When you have wronged as many people as Kenshin has during the Bakumatsu, sooner or later, those individuals will inevitably come seeking retribution. When that happens, any friends Kenshin made would be caught in the crossfire. Kenshin can live in a fairy tale and believe that protecting the innocent and giving up killing would make his sins magically disappear, but all evil deeds stink. You can forget them for a while, but they don’t go away. Based on all of this, Enishi deserved his revenge against Kenshin and it would have been better for the story if Kenshin did not have a happy ending. People with a past as checkered as Kenshin’s don’t deserve a happy ending.
I can see where Grady Brown is coming from here even though I haven’t bothered to read that far into the manga (and though it’s been a while, I don’t think the anime ended the same way).
However, I think it helps to bear in mind that Rurouni Kenshin‘s subtitle is “Meiji Swordsman Romantic Story”. Presumably the emphasis is on “romantic”, and nowadays you can’t have a romantic story in either sense if the protagonists don’t get a happy ending—even if they’ve got to suffer in order to “earn” it.
One might also bear in mind that writing serialized manga is a job wholly dependent on fandom appeal. You can even be a pedophile as long as you’re discreet about it and keep the fans happy. Why? That’s just how modern capitalism works.
The writers and producers working on Amazon’s sci-fi saga, The Expanse, are not at all subtle in their favoritism. Crisjen Avasarala (played by Shohreh Aghdashloo) gets the best lines, the best costumes, and the best bling. It’s hard to complain, though, when she’s 80% of what makes The Expanse worth watching.
The lady takes no shit, gives zero fucks, and has a hell of a time doing it.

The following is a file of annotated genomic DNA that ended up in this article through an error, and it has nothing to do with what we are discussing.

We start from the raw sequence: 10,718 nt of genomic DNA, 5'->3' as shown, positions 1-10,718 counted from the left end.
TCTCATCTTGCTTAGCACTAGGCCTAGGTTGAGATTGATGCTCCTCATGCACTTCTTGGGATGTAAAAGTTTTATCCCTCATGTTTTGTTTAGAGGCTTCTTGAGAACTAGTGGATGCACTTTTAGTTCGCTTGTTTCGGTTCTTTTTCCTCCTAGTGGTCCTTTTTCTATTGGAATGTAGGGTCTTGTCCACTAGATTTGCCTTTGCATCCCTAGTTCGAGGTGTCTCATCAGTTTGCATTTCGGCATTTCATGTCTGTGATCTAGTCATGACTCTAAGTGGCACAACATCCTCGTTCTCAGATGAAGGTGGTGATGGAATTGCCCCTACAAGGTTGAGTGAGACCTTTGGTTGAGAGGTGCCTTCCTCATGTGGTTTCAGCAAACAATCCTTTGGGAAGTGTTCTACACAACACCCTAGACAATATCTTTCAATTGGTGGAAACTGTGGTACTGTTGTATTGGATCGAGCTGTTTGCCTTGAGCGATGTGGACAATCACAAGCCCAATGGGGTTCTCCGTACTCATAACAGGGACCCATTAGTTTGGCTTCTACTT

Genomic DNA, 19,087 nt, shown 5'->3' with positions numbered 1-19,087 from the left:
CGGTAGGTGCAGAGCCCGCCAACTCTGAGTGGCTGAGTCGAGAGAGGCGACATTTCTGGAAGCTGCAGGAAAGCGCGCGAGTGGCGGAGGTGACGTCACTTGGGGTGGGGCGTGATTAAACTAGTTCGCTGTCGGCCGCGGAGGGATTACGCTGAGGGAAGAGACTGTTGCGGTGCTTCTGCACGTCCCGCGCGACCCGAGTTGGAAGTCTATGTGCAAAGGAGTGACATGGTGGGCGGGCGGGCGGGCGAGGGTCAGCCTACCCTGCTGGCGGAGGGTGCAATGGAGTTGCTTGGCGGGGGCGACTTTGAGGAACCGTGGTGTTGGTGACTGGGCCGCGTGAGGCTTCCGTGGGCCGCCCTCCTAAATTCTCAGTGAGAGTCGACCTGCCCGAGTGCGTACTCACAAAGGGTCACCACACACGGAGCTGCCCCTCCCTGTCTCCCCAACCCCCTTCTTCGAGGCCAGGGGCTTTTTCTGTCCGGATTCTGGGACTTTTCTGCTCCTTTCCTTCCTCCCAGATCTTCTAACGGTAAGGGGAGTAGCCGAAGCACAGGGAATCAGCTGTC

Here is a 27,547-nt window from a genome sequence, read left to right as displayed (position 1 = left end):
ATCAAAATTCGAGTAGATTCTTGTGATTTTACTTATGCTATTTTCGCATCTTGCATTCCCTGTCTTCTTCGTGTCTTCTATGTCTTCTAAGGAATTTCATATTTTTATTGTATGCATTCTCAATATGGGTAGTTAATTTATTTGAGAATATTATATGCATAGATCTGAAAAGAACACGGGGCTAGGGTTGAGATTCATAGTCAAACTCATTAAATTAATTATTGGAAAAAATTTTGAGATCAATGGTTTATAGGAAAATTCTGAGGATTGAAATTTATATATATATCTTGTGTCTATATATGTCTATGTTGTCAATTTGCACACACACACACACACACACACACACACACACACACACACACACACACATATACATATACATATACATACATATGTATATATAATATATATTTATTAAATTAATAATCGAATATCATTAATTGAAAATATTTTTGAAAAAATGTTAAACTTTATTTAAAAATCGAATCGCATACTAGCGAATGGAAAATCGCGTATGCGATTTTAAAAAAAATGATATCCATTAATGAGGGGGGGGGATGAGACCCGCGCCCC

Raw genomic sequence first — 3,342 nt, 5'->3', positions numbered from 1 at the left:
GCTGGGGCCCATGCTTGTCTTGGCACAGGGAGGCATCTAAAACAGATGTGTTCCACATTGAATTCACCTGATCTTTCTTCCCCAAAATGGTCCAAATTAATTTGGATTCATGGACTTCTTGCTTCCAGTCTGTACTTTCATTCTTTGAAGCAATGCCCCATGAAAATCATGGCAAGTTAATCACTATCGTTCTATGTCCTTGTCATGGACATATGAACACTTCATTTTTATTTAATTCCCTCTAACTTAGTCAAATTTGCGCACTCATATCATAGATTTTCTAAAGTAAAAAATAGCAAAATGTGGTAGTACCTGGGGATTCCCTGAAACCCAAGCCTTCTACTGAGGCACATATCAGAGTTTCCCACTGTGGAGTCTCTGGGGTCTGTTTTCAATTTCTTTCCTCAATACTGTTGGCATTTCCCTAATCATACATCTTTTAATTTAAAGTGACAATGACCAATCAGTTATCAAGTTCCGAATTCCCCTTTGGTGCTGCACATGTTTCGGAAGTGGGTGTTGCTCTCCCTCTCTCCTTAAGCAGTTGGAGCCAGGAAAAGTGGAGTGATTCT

Incidentally, readers of the Foreigner novels by C. J. Cherryh might understand what I mean when I say that while read Ilisidi’s dialogue I imagine her sounding like Shohreh Aghdashloo—but without the profanity.
I’ve never heard of an anime pilgrimage before, but I’m not going to dismiss the notion out of hand. I have heard of people following their favorite bands across a country or a continent (especially the Grateful Dead and Iron Maiden).
When my wife and I went to Paris in 2017 we made a point of visiting the Chateau Monte Cristo, the house Alexandre Dumas built after he made it big, because The Count of Monte Cristo is one of the books we shared as part of our courtship. Then again, since Studio Gonzo adapted the novel as Gankutsuou: The Count of Monte Cristo, perhaps we went on an anime pilgrimage after all?
I finally got around to watching Death Note (the anime) and even though it’s not supposed to be a comedy I can’t help myself, mainly because I know a lot of infosec types who watch it and love to point out all the ways Light Yagami screws up and gives himself away to anybody who isn’t constrained by the plot to refrain from spotting the actual clues (for example, there’s gwern’s Death Note: L, Anonymity & Eluding Entropy.)
What these people don’t seem to get is the Light wants to be recognized. What’s the point of being “the god of a new world” if nobody recognizes and worships you? He just has to be make do with being recognized and worshiped as “Kira”. Also, even though they’re supposed to be gods of death, shinigami like Ryuk remind me more of the Lords of Chaos from Michael Moorcock’s fantasy novels featuring emo (before emo) antiheroes like Elric and Corum.
After all, this whole thing started because Ryuk (who might as well be an aspect of Moorcock’s Arioch) was bored and decided to drop a perfect murder weapon into the human world (with instructions in English) just to see who would pick it up and try to use it. He might not have expected a bored teenage sociopath to be the one to find it, but he’s certainly having a grand old time.
There’s also all that stuff about the “real Kira”, and since ‘Kira’ is supposed to come from ‘killer’, I can’t help but remember when O. J. Simpson stood trial for murder and swore he’d find the “real killer”.